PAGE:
With 85k on the clock, the "vagueness," actually more of a "loose" feeling(doesn't tire you out, just has more play than I like), has come back, due to worn, all stock, front end components, but the car still does not "track." This with tires that are about 3/4 of the way through their life cycle. Over the next year I will be completely overhauling the front end, with the AC upgrade parts that Bill Harper has listed elswhere on the forum, to restore the car's stock traits.

While handling upgrades are great, attention should be paid first to maintenance and repair. After that, there are many options, some of which have been listed above that can make the car handle like a true sports car.

The car only has 43K miles, so I can't imagine that the suspension pieces are excessively worn.
I would do an inspection of the suspension and steering before assuming that.
 
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Discussion Starter #12
Another contributor to the BMW's feel is the close tolerances of the suspension components, so bring the Caprice steering and suspension to better than new. The heavy duty frame of the 9c1 and SS is not much more rigid than the civilian models, but for your ambitions any frame stiffness you could add would make the car more like the BMW. Boxing the open sections of the frame of my 94 SS did NOT make much of a perceivable difference, and probably NO performance improvement, and was a PITA.But I like welding.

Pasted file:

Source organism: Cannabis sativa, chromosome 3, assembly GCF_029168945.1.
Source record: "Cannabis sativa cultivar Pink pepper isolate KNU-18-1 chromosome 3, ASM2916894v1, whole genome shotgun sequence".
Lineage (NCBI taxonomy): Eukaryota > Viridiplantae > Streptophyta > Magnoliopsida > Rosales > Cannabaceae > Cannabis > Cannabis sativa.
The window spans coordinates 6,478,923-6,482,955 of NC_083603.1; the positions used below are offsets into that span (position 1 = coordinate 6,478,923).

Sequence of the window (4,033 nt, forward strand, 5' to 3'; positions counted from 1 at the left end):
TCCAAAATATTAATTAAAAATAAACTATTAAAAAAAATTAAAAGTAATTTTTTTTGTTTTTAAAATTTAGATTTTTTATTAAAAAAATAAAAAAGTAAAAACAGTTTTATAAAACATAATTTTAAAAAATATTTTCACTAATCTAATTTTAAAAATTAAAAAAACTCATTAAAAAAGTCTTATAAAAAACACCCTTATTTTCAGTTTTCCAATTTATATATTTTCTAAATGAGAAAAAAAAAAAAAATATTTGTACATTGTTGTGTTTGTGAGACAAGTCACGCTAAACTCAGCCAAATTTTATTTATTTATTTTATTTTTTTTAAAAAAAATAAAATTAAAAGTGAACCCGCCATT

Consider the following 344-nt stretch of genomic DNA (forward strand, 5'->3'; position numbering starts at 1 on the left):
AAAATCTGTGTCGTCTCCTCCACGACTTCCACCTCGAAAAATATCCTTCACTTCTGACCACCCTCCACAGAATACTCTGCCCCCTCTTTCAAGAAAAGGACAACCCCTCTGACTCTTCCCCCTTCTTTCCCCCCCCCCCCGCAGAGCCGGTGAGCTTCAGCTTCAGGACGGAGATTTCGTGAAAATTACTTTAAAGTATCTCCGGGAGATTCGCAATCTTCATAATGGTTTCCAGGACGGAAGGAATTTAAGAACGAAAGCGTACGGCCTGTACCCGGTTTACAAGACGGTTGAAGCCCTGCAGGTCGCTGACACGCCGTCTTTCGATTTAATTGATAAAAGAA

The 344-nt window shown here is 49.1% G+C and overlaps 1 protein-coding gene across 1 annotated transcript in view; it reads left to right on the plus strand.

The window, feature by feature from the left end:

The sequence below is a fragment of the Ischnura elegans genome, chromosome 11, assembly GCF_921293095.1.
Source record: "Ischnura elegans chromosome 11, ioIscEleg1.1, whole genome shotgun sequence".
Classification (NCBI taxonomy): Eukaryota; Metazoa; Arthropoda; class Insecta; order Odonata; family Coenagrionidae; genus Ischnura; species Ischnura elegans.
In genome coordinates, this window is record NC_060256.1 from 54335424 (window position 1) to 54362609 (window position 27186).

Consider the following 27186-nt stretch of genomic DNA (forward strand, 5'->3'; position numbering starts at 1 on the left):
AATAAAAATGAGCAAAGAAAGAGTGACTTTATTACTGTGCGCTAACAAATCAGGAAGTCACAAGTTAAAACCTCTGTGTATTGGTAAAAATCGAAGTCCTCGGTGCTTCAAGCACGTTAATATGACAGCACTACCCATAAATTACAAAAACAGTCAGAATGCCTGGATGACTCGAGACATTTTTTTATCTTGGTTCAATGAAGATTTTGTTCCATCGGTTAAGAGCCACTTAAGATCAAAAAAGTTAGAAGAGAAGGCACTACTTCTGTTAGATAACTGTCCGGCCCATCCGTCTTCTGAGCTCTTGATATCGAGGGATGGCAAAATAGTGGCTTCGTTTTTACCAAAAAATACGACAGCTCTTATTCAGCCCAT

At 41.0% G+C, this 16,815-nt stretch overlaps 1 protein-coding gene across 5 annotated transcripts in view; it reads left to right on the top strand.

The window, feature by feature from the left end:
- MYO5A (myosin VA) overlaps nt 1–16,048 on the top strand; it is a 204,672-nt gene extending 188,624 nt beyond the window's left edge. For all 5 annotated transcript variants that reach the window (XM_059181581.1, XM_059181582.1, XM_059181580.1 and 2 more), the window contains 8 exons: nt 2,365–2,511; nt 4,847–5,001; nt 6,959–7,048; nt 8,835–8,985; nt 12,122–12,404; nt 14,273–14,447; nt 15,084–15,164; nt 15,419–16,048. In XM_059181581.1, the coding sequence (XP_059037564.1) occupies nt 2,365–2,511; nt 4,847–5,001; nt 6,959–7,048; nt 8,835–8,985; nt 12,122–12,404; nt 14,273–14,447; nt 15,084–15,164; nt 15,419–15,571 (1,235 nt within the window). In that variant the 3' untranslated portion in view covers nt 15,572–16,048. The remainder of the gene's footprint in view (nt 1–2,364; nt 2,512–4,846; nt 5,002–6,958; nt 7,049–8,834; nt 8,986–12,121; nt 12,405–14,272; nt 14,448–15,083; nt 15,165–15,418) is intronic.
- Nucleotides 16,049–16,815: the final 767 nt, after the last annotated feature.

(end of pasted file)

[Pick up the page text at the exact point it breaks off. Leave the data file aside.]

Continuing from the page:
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Discussion Starter #13
Boxing the open sections of the frame of my 94 SS did NOT make much of a perceivable difference, and probably NO performance improvement, and was a PITA.But I like welding.
Well, I'm glad you were able to share that knowlege with me, because I had seriously considered boxing the frame - and I'm a terrible welder!

I think I will go ahead and replace the idler arm with a Moog unit, and have the car re-aligned. Then I'll investigate the other suspension upgrades. I have also been planning to upgrade the bushings on the front end to Del-a-lums.
Chris
 
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Discussion Starter #14
I did the body bushings, moog idler arm and HAL shocks front/rear, air bags in the rear springs, cut a coil out of the front springs (lighter LS1 engine and battery relocation). I already had HA front and rear with metco ¾” extended rear control arms. The car feels like it lost about 1500 lbs! It did lose about 150lbs with the engine swap, but the handling is unbelievably better. The full coil out of the front was a little too much, so I am going to install Hotchkis springs to raise it a little and increase the spring rate. I need to align the front end, but overall I am very pleased with the outcome!

Bushings needed.

Qty----Part #--------Description
4------348080------upper bushing for position 1 & 3
2------330986------upper bushing for position 2
6------330942------upper bushing for position 4, 6, 7
2------488610------upper bushing for position 5
2------14085301----bolt (for #3 position only)
10-----457915------lower bushing for position 1,2,3,4, and 6
2------457917------lower bushing for position 7
2------472160------lower bushing for core support
2------377888------upper bushing for core support

I haven’t updated my site in a while, but there are a few pics here:
web page

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Forgot to mention that I tightned up the steering box as well.